The last section of Chapter 1, Section 1.13, is optional in the sense that none of the material in the rest of the book outside of other optional sections depends on it. This section contains a number of useful characterizations of reflexivity, including James's theorem. Some of the more basic of these are usually obtained as corollaries of the Eberlein-Smulian theorem, but are included here since they can be proved fairly easily without it. The most important of these basic characterizations are repeated in Section 2.8 after the Eberlein-Smulian theorem is proved, so this section can be skipped without fear of losing them. The heart of the section is a proof of the general case of James's theorem: A Banach space is reflexive if each bounded linear functional x* on the space has the property that the supremum of |x*| on the closed unit ball of the space is attained somewhere on that ball. The proof given here is a detailed version of James's 1972 proof. While the development leading up to the proof could be abbreviated slightly by delaying this section until the Eberlein-Smulian theorem is available, there are two reasons for my not doing so. The first is that I wish to emphasize that the proof is really based only on the elementary metric theory of Banach spaces, not on arguments involving weak compactness, and the best way to do that is to give the proof before the weak topology has even been defined (though I do cheat a bit by defining weak sequential convergence without direct reference to the weak topology). The second is due to the reputation that James's theorem has acquired as being formidably deep. The proof is admittedly a bit intricate, but it is entirely elementary, not all that long, and contains some very nice ideas. By placing the proof as early as possible in this book, I hope to stress its elementary nature and dispel a bit of the notion that it is inaccessible.
Chapter 2 deals with the weak topology of a normed space and the weak* topology of its dual. The first section includes some topological preliminaries, but is devoted primarily to a fairly extensive development of the theory of nets, including characterizations of topological properties in terms of the accumulation and convergence of certain nets. Even a student with a solid first course in general topology may never have dealt with nets, so several examples are given to illustrate both their similarities to and differences from sequences. A motivation of the somewhat nonintuitive definition of a subnet is given, along with examples. The section includes a short discussion of topological groups, primarily to be able to obtain a characterization of relative compactness in topological groups in terms of the accumulation of nets that does not always hold in arbitrary topological spaces. Ultranets are not discussed in this section, since they are not really needed in the rest of this book, but a brief discussion of ultranets is given in Appendix D for use by the instructor who wishes to show how ultranets can be used to simplify certain compactness arguments.
Section 2.2 presents the basic properties of topological vector spaces and locally convex spaces needed for a study of the weak and weak* topologies. The section includes a brief introduction to the dual space of a topological vector space, and presents the versions of the Hahn-Banach separation theorem due to Mazur and Eidelheit as well as the consequences for locally convex spaces of Mazur's separation theorem that parallel the consequences for normed spaces of the normed space version of the Hahn-Banach extension theorem.
This is followed by a section on metrizable vector topologies. This section is marked optional since the topologies of main interest in this book are either induced by a norm or not compatible with any metric whatever. An F-space is defined in this section to be a topological vector space whose topology is compatible with a complete metric, without the requirement that the metric be invariant. Included is Victor Klee's result that every invariant metric inducing a topologically complete topology on a group is in fact a complete metric, which has the straightforward consequence that every F-space, as defined in this section, actually has its topology induced by a complete invariant metric, and thereby answers a question of Banach. The versions of the open mapping theorem, closed graph theorem, and uniform boundedness principle valid for F-spaces are given in this section.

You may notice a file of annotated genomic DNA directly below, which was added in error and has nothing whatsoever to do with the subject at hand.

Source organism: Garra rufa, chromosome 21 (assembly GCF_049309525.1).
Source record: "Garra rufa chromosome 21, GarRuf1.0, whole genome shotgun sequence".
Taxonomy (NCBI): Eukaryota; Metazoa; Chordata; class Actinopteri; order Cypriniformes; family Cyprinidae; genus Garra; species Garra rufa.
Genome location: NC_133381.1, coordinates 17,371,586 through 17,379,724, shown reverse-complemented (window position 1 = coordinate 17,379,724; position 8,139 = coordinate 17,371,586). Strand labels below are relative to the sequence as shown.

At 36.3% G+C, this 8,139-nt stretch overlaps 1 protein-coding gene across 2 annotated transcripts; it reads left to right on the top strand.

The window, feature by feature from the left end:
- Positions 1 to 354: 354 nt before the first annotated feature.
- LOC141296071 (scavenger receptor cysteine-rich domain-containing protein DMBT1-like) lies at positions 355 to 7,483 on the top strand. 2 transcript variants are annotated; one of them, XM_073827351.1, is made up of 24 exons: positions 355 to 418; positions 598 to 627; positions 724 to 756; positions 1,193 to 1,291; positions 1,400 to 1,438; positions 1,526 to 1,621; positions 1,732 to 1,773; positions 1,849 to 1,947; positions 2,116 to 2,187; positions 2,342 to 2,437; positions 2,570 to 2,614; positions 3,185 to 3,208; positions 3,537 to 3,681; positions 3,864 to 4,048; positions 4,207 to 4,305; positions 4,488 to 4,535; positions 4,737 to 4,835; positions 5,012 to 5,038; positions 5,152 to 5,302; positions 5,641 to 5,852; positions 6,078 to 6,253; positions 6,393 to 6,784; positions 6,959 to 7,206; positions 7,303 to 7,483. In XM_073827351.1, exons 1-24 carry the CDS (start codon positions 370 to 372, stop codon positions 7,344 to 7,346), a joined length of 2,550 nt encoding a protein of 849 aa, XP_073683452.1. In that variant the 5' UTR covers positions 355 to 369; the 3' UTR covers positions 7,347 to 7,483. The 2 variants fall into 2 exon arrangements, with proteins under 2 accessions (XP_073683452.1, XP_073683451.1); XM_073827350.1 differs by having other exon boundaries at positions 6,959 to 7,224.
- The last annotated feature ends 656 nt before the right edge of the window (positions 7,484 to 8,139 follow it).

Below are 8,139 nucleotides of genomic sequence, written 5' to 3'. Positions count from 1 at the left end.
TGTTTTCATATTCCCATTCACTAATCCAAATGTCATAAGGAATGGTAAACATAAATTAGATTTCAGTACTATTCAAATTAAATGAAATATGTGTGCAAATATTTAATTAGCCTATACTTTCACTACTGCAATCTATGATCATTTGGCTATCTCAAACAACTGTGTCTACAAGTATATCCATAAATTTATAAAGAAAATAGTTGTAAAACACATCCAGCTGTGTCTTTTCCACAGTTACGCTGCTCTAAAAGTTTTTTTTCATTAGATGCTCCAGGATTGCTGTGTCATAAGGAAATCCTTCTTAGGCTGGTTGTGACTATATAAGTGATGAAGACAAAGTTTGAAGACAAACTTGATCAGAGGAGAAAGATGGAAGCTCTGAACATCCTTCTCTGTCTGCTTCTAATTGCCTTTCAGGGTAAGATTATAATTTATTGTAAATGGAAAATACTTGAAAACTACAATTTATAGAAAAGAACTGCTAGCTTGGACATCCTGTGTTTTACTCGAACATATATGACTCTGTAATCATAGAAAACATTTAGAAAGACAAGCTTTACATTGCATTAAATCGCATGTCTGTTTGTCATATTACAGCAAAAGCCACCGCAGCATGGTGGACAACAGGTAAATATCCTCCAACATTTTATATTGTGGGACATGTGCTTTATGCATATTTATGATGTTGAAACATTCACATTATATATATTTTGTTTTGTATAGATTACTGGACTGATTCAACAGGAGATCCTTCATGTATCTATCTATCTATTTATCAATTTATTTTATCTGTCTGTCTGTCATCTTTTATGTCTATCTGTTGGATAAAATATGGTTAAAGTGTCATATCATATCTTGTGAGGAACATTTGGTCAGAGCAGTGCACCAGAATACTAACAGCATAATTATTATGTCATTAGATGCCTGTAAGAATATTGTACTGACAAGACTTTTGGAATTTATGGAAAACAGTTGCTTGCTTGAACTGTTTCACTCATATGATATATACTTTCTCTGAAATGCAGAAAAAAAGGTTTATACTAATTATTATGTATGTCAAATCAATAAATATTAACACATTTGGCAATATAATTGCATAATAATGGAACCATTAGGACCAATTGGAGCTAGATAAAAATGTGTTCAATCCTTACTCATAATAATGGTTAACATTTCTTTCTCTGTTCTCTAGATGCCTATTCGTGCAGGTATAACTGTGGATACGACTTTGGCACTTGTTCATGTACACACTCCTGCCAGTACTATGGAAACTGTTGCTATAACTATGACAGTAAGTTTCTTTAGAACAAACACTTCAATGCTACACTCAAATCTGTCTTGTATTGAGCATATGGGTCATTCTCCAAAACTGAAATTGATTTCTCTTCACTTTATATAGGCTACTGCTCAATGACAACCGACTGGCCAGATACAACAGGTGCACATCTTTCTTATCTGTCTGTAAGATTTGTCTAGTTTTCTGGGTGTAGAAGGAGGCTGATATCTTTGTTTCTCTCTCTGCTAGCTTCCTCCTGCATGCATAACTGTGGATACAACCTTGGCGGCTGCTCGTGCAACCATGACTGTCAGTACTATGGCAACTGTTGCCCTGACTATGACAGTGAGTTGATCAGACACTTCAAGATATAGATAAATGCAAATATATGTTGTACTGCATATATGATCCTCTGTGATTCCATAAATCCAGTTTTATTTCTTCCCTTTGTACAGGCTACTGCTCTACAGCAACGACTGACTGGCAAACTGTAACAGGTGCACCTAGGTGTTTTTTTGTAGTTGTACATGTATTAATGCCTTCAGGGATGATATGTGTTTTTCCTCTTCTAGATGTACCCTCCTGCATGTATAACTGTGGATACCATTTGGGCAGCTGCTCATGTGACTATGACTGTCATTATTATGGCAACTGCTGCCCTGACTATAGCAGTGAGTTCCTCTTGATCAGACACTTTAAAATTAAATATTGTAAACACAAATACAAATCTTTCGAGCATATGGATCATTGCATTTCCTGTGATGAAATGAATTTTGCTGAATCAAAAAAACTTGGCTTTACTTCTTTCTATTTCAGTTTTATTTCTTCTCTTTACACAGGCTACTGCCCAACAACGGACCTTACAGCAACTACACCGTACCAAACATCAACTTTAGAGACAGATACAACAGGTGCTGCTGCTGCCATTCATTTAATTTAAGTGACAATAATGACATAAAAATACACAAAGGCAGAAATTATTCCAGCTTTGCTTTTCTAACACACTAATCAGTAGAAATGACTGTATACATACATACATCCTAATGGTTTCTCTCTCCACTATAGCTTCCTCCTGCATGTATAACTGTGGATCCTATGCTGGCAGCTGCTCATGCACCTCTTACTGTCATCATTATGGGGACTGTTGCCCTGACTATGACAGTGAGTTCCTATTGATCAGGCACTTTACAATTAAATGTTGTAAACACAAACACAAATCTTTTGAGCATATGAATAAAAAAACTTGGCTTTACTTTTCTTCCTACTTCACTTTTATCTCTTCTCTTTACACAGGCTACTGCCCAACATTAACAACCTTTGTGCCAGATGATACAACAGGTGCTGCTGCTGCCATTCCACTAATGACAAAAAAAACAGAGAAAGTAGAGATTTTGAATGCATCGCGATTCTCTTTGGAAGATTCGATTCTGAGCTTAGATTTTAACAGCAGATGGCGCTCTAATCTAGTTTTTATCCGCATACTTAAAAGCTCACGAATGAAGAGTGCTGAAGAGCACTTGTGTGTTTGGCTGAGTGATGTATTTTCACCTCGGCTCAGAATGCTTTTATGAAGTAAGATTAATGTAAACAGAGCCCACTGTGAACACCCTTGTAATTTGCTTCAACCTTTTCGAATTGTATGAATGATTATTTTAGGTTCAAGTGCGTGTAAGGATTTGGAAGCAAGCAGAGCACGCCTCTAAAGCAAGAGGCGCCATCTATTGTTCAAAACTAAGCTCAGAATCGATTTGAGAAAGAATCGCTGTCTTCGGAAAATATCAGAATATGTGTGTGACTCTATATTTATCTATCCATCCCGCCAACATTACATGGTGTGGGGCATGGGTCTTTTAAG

Section 2.4 develops the properties of topologies induced by families of functions, with special emphasis on the topology induced on a vector space X by a subspace of the vector space of all linear functionals on X .
The study of the weak topology of a normed space begins in earnest in Section 2.5. This section is devoted primarily to summarizing and extending the fundamental properties of this topology already developed in more general settings earlier in this chapter, and exploring the connections between the weak and norm topologies. Included is Mazur's theorem that the closure and weak closure of a convex subset of a normed space are the same. Weak sequential completeness, Schur's property, and the Radon-Riesz property are studied briefly.
Section 2.6 introduces the weak* topology of the dual space of a normed space. The main results of this section are the Banach-Alaoglu theorem and Goldstine's theorem. This is followed by a section on the bounded weak* topology of the dual space of a normed space, with the major result of this section being the Krein-Smulian theorem on weakly* closed convex sets: A convex subset C of the dual space X* of a Banach space X is weakly* closed if and only if the intersection of C with every positive scalar multiple of the closed unit ball of X* is weakly* closed.
Weak compactness is studied in Section 2.8. It was necessary to delay this section until after Sections 2.6 and 2.7 so that several results about the weak* topology would be available. The Eberlein-Smulian theorem is obtained in this section, as is the result due to Krein and Smulian that the closed convex hull of a weakly compact subset of a Banach space is itself weakly compact. The corresponding theorem by Mazur on norm compactness is also obtained, since it is an easy consequence of the same lemma that contains the heart of the proof of the Krein-Smulian result. A brief look is taken at weakly compactly generated normed spaces.
The goal of optional Section 2.9 is to obtain James's characterization of weakly compact subsets of a Banach space in terms of the behavior of bounded linear functionals. The section is relatively short since most of the work needed to obtain this result was done in the lemmas used to prove James's reflexivity theorem in Section 1.13.